07 Nov Sales Leaders Are Protectors
In September, we staged the inaugural Sales Confidence live event. We were privileged to hear some of the best sales Founders and leaders in the SaaS industry speak. Everyone left inspired and motivated to act on what was said. Based on the talks at the event, we’ve put together the Sales Confidence Skills Series. Even if you couldn’t be there, you can still share the learning.
Neil Ryland is CRO at Peakon, a startup currently changing the game in employee engagement. Until 2016, Neil was CRO at Huddle, which is how I got to know him. Actually, he was my boss. Lucky man!
Neil thinks very deeply about what makes a great sales leader. He’s also very fond of an acronym. The acronym, in this case, is ECP. E is for elevation, and you can read his thoughts on that here. You can read Neil’s views on C, for Company, here. As for the P? That stands for protection.
‘Leadership is about protecting people. Have you read Dear Deirdre? You take that on when you’re a leader. You deal with people’s personal problems. You deal with why the deal got lost.’
Aside from being an agony aunt, how else can a sales leader be a protector?
Be the first into battle
A great sales leader isn’t an armchair general, hiding in their corner office while the troops are under siege.
A good sales leader is the first into battle. When a difficult job needs doing, it’s your job. Don’t foist the hard or demeaning work onto your team. If your company is bringing something new to the market, you should lead the charge. Make those difficult calls, take those meetings. Show your team how it’s done properly.
Take the heat
When things go wrong, a good sales leader acts as a human shield. Sure, if your team have missed their numbers for the month, your CEO may be angry with you, but you shouldn’t pass that anger down to your team. You just have to absorb it, come up with a way to fix the situation, and work through it with your team.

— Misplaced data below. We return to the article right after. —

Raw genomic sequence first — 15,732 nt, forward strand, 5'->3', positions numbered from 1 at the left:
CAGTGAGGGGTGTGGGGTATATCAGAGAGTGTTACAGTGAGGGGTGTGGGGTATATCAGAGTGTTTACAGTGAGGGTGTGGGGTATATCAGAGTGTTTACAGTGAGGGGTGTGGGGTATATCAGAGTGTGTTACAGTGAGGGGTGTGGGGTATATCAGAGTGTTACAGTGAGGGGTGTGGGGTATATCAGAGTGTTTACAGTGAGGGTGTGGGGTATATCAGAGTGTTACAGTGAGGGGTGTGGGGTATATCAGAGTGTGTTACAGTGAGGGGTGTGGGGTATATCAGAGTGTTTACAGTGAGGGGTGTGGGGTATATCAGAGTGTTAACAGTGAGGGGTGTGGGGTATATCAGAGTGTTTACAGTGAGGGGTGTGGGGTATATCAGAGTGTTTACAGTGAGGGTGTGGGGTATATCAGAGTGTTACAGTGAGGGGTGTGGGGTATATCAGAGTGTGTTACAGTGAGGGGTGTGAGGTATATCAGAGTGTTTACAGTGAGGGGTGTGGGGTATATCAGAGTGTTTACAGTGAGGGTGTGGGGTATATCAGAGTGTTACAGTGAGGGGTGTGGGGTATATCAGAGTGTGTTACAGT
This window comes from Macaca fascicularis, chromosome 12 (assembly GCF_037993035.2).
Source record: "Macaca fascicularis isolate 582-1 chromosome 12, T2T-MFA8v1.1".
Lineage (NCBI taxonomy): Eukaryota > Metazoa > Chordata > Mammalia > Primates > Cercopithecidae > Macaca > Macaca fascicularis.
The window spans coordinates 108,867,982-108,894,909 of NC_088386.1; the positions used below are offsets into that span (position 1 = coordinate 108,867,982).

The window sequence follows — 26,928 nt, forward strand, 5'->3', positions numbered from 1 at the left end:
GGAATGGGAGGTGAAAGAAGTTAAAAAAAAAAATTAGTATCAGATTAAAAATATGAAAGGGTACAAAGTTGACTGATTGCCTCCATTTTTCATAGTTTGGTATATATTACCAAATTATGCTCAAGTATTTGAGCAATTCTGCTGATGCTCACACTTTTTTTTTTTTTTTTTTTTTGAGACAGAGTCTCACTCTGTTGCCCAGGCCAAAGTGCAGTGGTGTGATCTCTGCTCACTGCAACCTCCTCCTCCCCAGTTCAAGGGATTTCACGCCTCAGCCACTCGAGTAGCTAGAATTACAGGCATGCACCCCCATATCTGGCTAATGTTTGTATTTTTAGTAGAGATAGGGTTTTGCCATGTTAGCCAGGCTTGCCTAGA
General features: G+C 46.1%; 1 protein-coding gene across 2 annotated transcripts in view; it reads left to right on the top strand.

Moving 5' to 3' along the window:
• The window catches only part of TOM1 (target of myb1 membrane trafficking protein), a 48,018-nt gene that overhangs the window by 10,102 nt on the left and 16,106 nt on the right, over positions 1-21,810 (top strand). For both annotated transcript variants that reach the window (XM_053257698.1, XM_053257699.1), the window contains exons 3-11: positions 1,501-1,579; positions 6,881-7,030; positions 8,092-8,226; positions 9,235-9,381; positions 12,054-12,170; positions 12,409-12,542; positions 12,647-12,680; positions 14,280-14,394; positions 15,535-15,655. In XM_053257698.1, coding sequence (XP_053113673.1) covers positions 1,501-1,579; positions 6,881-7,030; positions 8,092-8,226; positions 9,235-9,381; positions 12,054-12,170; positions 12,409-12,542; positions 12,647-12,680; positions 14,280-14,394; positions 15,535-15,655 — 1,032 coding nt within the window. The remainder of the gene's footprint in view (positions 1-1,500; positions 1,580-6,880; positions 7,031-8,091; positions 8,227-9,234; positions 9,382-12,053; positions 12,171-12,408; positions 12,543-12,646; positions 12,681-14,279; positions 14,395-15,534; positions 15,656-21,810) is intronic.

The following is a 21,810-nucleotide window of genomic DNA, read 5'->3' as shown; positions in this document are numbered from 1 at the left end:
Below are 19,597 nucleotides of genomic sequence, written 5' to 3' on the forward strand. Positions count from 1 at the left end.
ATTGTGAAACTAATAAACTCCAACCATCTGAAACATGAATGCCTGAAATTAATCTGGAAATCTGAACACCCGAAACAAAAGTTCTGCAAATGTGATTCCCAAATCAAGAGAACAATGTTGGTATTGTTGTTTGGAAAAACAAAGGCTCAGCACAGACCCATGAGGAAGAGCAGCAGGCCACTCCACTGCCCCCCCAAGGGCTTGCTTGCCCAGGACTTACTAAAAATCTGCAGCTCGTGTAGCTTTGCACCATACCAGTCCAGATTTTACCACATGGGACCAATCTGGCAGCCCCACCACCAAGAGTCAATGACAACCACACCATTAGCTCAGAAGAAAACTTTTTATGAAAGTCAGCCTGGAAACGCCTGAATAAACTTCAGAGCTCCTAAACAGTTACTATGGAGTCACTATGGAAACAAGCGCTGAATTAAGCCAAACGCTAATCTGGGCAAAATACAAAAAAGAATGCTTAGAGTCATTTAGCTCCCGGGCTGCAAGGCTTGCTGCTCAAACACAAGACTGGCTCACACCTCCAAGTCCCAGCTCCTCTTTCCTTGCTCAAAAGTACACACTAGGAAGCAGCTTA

You take responsibility for what happens in your team. You don’t play the blame game.
On the other hand, when things go right, that’s when a good sales leader steps out of the limelight and lets their team take the credit.
Shield them from distractions
If your team’s primary job is to make sales, then as a leader, your job is to ensure that they can always do that.
Pointless meetings with management that just wastes time? You sit in that meeting, by all means, but make sure your team don’t have to.
The CEO wants to bring in a new way of working, which you and your team know will just hinder their capacity for doing their job? Your job is to push back against it, using your knowledge and experience.
This all comes from having the confidence to say what you think. A good sales leader doesn’t blindly follow the people above them, they don’t go with the flow, they always strive to improve.
Leadership is lonely
As Neil identifies, being a protector is a bit of a thankless task, but it’s just part of being a sales leader.
‘Leadership is lonely. It’s not about being popular. It’s about being respected and being fair. You’ve got to be internally motivated to do it.’
You may not realise it at the time, but you’ll be remembered as one of the best leaders your team has ever worked with. You’re also more likely to achieve sales success.
Over to you now. Are you a protector? What ways do you go about protecting your team from the harsh realities of SaaS sales? Leave us a comment to let us know.